Neurosurgery 07/2013; 73(4). DOI:10.1227/NEU.0000000000000066 · 3.62 Impact Factor
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    ABSTRACT: Introduction: Functional muscle recovery after peripheral nerve injury is far from optimal, partly due to atrophy of the muscle arising from prolonged denervation. We hypothesized that injecting regenerative cells into denervated muscle would reduce this atrophy. Methods: A rat sciatic nerve lesion was performed, and Schwann cells or adipose-derived stem cells, untreated or induced to a "Schwann-cell-like" phenotype (dASC), were injected into the gastrocnemius muscle. Nerves were either repaired immediately or capped to prevent muscle reinnervation. One month later, functionality was measured using a walking track test, and muscle atrophy was assessed by examining muscle weight and histology. Results: Schwann cells and dASC groups showed significantly better scores on functional tests when compared with injections of growth medium alone. Muscle weight and histology were also significantly improved in these groups. Conclusion: Cell injections may reduce muscle atrophy and could benefit nerve injury patients.
    Muscle & Nerve 05/2013; 47(5). DOI:10.1002/mus.23662 · 2.28 Impact Factor
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    ABSTRACT: Despite advances in surgical techniques for peripheral nerve repair, functional restitution remains incomplete. The timing of surgery is one factor influencing the extent of recovery but it is not yet clearly defined how long a delay may be tolerated before repair becomes futile. In this study, rats underwent sciatic nerve transection before immediate (0) or 1, 3, or 6 months delayed repair with a nerve graft. Regeneration of spinal motoneurons, 13 weeks after nerve repair, was assessed using retrograde labeling. Nerve tissue was also collected from the proximal and distal stumps and from the nerve graft, together with the medial gastrocnemius (MG) muscles. A dramatic decline in the number of regenerating motoneurons and myelinated axons in the distal nerve stump was observed in the 3- and 6-months delayed groups. After 3 months delay, the axonal number in the proximal stump increased 2-3 folds, accompanied by a smaller axonal area. RT-PCR of distal nerve segments revealed a decline in Schwann cells (SC) markers, most notably in the 3 and 6 month delayed repair samples. There was also a progressive increase in fibrosis and proteoglycan scar markers in the distal nerve with increased delayed repair time. The yield of SC isolated from the distal nerve segments progressively fell with increased delay in repair time but cultured SC from all groups proliferated at similar rates. MG muscle at 3- and 6-months delay repair showed a significant decline in weight (61% and 27% compared with contra-lateral side). Muscle fiber atrophy and changes to neuromuscular junctions were observed with increased delayed repair time suggestive of progressively impaired reinnervation. This study demonstrates that one of the main limiting factors for nerve regeneration after delayed repair is the distal stump. The critical time point after which the outcome of regeneration becomes too poor appears to be 3-months.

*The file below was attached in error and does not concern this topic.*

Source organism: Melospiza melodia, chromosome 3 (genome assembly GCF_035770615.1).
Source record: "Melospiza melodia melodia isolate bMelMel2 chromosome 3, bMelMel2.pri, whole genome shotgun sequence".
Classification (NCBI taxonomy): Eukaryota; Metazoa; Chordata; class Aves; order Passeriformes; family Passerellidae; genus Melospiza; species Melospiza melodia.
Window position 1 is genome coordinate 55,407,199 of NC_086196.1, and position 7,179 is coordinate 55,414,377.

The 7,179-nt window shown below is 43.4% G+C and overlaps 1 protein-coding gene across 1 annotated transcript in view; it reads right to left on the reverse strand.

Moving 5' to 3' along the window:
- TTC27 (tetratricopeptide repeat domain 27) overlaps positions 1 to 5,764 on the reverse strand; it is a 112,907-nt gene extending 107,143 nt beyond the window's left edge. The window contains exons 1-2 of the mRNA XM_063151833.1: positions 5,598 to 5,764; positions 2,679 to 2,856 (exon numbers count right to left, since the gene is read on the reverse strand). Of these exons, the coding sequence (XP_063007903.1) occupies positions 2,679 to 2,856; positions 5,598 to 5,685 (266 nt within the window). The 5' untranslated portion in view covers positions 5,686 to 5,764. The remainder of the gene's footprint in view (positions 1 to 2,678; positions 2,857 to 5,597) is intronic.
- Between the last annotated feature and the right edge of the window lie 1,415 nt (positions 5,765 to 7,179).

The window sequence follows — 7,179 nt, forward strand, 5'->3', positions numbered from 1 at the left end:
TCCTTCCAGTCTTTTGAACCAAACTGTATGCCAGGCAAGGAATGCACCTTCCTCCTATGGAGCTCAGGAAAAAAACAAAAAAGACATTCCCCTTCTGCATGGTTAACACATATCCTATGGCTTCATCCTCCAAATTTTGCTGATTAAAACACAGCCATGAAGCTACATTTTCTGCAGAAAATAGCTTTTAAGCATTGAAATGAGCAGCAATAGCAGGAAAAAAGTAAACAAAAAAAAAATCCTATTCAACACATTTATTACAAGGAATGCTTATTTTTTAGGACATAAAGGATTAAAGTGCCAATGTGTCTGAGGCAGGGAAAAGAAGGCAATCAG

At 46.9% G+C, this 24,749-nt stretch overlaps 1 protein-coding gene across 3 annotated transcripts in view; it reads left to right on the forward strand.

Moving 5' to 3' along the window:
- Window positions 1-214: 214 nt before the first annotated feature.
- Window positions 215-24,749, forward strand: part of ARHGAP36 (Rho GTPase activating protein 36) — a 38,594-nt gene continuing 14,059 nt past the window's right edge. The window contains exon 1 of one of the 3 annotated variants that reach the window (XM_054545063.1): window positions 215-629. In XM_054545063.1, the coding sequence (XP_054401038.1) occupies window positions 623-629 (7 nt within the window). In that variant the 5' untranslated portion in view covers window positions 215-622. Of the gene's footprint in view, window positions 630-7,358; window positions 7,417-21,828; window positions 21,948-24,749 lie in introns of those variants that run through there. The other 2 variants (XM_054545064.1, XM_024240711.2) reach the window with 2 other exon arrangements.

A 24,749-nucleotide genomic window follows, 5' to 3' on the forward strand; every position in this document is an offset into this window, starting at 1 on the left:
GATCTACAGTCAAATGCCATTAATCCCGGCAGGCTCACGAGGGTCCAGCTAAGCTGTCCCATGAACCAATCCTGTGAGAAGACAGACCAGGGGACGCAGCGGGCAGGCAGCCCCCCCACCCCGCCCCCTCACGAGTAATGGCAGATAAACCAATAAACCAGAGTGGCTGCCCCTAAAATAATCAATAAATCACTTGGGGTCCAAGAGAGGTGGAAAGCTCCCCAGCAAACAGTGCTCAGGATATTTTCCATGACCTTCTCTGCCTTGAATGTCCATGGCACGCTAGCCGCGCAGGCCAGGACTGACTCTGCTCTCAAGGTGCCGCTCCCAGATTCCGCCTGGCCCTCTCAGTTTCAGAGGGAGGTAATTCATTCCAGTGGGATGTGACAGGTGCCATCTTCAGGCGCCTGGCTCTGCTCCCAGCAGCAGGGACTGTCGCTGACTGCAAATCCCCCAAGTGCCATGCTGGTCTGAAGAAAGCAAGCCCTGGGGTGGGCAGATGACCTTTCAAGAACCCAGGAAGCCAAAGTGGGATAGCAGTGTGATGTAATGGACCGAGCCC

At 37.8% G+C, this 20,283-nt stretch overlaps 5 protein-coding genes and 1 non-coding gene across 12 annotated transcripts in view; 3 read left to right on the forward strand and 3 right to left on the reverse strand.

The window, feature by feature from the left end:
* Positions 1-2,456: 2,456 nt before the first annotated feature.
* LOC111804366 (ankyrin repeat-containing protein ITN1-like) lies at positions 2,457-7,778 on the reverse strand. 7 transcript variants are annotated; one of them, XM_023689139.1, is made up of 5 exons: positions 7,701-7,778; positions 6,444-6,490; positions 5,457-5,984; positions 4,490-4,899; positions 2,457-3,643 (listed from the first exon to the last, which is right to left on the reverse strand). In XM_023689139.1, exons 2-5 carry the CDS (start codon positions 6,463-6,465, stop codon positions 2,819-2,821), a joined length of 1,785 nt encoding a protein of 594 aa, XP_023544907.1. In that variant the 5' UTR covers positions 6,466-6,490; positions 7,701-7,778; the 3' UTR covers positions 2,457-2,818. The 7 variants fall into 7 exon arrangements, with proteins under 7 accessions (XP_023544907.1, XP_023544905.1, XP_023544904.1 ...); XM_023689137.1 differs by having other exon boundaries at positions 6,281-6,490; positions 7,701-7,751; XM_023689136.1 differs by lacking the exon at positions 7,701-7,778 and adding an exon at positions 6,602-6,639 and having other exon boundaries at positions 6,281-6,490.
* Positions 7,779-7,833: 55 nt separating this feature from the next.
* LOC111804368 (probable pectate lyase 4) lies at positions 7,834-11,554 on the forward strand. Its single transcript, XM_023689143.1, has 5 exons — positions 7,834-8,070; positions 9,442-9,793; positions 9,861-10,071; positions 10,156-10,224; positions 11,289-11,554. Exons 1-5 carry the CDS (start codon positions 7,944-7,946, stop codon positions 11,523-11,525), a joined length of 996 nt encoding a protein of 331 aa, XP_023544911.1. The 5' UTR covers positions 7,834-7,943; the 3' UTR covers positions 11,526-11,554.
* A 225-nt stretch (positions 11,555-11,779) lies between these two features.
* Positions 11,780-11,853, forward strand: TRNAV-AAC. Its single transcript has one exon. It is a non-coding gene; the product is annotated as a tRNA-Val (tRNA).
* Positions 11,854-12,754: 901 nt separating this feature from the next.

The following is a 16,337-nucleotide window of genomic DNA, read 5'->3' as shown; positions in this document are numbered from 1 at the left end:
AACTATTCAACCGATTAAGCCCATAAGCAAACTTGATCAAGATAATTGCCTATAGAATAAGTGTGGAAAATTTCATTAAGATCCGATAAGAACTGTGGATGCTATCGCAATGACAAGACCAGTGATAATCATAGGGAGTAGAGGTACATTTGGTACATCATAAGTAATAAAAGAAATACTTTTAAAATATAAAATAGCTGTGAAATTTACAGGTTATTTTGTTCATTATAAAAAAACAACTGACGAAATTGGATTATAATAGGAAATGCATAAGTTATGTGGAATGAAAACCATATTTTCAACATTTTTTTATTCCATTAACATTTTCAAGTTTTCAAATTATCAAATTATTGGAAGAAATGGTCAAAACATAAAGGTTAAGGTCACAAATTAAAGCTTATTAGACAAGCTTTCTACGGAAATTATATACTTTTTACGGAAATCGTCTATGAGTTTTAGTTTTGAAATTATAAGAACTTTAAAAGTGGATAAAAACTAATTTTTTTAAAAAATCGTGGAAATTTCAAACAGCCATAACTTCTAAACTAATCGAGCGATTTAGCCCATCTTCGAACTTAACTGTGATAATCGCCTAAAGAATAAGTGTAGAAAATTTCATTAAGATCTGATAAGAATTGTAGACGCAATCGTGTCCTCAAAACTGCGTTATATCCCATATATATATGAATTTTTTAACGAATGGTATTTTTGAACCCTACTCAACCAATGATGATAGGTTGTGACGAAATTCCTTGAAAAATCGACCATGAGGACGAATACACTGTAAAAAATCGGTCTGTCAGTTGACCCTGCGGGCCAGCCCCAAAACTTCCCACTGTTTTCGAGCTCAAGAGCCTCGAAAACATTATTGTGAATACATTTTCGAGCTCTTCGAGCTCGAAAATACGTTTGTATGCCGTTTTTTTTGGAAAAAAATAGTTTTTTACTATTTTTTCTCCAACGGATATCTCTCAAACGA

PLoS ONE 02/2013; 8(2):e56484. DOI:10.1371/journal.pone.0056484 · 3.23 Impact Factor
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    ABSTRACT: Clinical efficacy of stem cells for nerve repair is likely to be influenced by issues including donor age and in vitro expansion time. We isolated human mesenchymal stem cells (MSC) from bone marrow of young (16-18 years) and old (67-75 years) donors and analyzed their capacity to differentiate and promote neurite outgrowth from dorsal root ganglia (DRG) neurons. Treatment of MSC with growth factors (forskolin, basic fibroblast growth factor, platelet derived growth factor-AA and glial growth factor-2) induced protein expression of the glial cell marker S100 in cultures from young but not old donors. MSC expressed various neurotrophic factor mRNA transcripts. Growth factor treatment enhanced the levels of BDNF and VEGF transcripts with corresponding increases in protein release in both donor cell groups. MSC in co-culture with DRG neurons significantly enhanced total neurite length which, in the case of young but not old donors, was further potentiated by treatment of the MSC with the growth factors. Stem cells from young donors maintained their proliferation rate over a time course of 9 weeks whereas those from the old donors showed increased population doubling times. MSC from young donors, differentiated with growth factors after long-term culture, maintained their ability to enhance neurite outgrowth of DRG. Therefore, MSC isolated from young donors are likely to be a favourable cell source for nerve repair.